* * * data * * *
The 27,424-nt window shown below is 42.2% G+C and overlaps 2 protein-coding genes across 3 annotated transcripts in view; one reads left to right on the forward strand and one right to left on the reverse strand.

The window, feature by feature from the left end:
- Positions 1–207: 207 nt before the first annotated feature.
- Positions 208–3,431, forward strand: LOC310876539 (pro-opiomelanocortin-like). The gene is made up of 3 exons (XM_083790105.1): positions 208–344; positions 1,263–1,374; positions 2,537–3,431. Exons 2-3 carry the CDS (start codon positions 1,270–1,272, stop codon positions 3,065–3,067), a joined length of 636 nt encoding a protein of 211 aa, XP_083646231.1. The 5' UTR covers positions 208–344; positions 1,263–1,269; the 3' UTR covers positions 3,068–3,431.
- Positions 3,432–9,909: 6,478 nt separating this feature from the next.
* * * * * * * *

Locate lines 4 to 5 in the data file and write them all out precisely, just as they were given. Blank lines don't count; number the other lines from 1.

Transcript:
- Positions 208–3,431, forward strand: LOC310876539 (pro-opiomelanocortin-like). The gene is made up of 3 exons (XM_083790105.1): positions 208–344; positions 1,263–1,374; positions 2,537–3,431. Exons 2-3 carry the CDS (start codon positions 1,270–1,272, stop codon positions 3,065–3,067), a joined length of 636 nt encoding a protein of 211 aa, XP_083646231.1. The 5' UTR covers positions 208–344; positions 1,263–1,269; the 3' UTR covers positions 3,068–3,431.
- Positions 3,432–9,909: 6,478 nt separating this feature from the next.